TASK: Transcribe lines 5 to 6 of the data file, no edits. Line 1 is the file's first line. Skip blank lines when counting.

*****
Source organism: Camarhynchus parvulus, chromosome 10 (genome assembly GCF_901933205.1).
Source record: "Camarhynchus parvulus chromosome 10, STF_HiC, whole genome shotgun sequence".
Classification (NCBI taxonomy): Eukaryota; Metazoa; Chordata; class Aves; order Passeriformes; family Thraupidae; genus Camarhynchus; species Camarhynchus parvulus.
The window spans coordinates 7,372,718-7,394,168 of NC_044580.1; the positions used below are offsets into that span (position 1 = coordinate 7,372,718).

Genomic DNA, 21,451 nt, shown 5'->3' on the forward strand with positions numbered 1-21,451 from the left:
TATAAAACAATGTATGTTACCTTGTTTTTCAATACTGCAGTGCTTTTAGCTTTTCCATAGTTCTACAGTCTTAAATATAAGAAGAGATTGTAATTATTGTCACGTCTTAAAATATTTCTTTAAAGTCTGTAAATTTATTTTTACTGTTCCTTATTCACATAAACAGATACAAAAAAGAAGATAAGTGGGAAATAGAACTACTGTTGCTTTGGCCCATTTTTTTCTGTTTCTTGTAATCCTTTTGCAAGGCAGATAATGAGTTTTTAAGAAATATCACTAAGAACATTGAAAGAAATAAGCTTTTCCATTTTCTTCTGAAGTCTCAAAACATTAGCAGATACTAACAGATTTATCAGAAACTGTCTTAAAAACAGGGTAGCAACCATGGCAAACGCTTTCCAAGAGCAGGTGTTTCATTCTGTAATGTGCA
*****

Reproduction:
Genomic DNA, 21,451 nt, shown 5'->3' on the forward strand with positions numbered 1-21,451 from the left:
TATAAAACAATGTATGTTACCTTGTTTTTCAATACTGCAGTGCTTTTAGCTTTTCCATAGTTCTACAGTCTTAAATATAAGAAGAGATTGTAATTATTGTCACGTCTTAAAATATTTCTTTAAAGTCTGTAAATTTATTTTTACTGTTCCTTATTCACATAAACAGATACAAAAAAGAAGATAAGTGGGAAATAGAACTACTGTTGCTTTGGCCCATTTTTTTCTGTTTCTTGTAATCCTTTTGCAAGGCAGATAATGAGTTTTTAAGAAATATCACTAAGAACATTGAAAGAAATAAGCTTTTCCATTTTCTTCTGAAGTCTCAAAACATTAGCAGATACTAACAGATTTATCAGAAACTGTCTTAAAAACAGGGTAGCAACCATGGCAAACGCTTTCCAAGAGCAGGTGTTTCATTCTGTAATGTGCA